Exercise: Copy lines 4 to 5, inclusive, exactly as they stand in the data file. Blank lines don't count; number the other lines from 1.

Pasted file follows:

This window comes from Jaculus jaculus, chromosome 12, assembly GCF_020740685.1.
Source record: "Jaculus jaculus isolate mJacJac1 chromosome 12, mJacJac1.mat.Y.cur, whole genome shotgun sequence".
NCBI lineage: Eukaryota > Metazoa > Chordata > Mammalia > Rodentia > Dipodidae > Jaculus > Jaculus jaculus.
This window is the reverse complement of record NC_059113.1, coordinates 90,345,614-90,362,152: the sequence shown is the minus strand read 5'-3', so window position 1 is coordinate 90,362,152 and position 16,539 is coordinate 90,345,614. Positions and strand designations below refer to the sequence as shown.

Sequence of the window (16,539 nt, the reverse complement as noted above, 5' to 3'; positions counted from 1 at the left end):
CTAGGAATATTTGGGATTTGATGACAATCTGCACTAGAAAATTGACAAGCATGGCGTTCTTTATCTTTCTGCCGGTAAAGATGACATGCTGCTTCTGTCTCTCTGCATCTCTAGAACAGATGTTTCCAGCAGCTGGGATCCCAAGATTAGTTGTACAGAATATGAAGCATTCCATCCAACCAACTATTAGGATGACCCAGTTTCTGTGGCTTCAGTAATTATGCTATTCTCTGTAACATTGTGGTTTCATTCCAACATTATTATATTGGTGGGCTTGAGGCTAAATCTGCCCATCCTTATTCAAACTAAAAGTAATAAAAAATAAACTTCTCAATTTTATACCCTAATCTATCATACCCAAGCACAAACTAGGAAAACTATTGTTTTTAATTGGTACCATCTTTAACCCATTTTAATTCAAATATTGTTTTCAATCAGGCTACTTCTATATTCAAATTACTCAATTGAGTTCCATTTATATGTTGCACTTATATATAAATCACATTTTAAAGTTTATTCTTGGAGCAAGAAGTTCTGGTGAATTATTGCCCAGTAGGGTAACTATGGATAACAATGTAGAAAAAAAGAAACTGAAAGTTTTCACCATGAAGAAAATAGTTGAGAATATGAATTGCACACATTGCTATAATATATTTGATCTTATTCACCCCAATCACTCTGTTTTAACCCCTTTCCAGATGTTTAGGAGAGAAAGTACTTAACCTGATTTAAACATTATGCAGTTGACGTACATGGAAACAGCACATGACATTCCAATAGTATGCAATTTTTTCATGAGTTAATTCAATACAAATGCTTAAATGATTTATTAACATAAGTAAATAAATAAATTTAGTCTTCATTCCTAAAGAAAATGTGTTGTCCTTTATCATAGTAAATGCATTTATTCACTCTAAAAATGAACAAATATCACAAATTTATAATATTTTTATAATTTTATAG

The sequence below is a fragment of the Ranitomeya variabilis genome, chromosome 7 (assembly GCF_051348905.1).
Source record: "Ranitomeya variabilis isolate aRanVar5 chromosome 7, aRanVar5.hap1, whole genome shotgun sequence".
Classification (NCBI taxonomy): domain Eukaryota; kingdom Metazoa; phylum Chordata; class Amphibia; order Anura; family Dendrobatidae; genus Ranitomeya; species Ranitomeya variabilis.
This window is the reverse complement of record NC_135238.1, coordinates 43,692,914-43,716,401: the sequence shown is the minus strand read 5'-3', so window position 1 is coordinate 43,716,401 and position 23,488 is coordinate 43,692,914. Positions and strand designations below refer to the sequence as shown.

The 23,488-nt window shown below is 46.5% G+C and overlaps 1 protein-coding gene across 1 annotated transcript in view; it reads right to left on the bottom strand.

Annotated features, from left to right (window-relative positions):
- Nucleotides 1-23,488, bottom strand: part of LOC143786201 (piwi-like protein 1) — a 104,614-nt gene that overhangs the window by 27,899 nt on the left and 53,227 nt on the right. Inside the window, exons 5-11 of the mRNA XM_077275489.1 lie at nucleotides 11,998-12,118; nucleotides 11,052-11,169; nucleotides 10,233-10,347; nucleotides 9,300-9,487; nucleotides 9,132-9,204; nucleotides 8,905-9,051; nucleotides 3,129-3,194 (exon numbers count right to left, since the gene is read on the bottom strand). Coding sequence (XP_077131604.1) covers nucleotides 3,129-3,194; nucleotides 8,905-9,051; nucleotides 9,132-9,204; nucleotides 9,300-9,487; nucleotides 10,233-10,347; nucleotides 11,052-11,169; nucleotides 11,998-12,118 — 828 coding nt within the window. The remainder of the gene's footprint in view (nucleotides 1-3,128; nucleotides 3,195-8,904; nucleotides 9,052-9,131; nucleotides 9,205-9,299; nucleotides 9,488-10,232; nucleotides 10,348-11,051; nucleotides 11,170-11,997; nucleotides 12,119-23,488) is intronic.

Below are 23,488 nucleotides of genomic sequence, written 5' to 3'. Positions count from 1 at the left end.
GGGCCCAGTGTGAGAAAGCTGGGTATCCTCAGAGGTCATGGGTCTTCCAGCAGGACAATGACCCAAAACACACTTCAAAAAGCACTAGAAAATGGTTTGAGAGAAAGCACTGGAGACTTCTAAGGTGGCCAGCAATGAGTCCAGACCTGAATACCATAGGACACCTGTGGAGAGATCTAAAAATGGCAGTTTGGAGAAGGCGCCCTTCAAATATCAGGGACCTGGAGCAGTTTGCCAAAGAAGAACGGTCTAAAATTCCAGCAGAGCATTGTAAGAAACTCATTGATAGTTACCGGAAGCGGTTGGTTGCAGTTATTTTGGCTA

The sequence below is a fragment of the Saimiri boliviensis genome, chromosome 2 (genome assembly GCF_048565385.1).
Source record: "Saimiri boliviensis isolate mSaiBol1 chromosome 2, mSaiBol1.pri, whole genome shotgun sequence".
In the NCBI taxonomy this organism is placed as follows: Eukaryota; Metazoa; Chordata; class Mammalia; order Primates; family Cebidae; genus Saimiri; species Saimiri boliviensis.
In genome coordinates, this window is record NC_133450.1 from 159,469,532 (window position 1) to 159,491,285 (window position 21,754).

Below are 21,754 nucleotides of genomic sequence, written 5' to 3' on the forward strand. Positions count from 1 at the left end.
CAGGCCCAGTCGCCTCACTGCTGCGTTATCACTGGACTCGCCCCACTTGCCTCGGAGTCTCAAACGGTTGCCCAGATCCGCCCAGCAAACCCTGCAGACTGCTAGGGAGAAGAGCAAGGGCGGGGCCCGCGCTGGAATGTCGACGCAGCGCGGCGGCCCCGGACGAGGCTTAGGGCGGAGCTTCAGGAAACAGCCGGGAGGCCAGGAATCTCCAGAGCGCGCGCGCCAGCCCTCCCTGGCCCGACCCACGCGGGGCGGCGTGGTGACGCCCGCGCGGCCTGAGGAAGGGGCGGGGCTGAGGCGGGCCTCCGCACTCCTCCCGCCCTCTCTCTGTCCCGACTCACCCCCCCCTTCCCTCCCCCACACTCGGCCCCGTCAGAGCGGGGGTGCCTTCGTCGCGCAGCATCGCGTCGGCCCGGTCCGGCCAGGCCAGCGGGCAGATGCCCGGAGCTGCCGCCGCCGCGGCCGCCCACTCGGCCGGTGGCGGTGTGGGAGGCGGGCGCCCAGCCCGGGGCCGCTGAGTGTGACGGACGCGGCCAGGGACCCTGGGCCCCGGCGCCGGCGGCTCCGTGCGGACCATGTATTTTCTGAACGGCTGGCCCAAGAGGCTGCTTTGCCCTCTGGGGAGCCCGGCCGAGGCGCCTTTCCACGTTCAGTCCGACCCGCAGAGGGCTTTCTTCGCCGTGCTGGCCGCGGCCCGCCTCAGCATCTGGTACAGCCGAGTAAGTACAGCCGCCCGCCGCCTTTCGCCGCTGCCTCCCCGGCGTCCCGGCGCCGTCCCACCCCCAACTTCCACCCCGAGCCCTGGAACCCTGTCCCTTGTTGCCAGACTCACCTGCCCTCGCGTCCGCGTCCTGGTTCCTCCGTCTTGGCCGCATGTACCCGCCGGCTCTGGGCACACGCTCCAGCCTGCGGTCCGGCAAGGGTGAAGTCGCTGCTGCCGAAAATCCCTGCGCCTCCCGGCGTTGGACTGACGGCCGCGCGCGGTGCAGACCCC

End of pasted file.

This window is the reverse complement of record NC_059113.1, coordinates 90,345,614-90,362,152: the sequence shown is the minus strand read 5'-3', so window position 1 is coordinate 90,362,152 and position 16,539 is coordinate 90,345,614. Positions and strand designations below refer to the sequence as shown.

Sequence of the window (16,539 nt, the reverse complement as noted above, 5' to 3'; positions counted from 1 at the left end):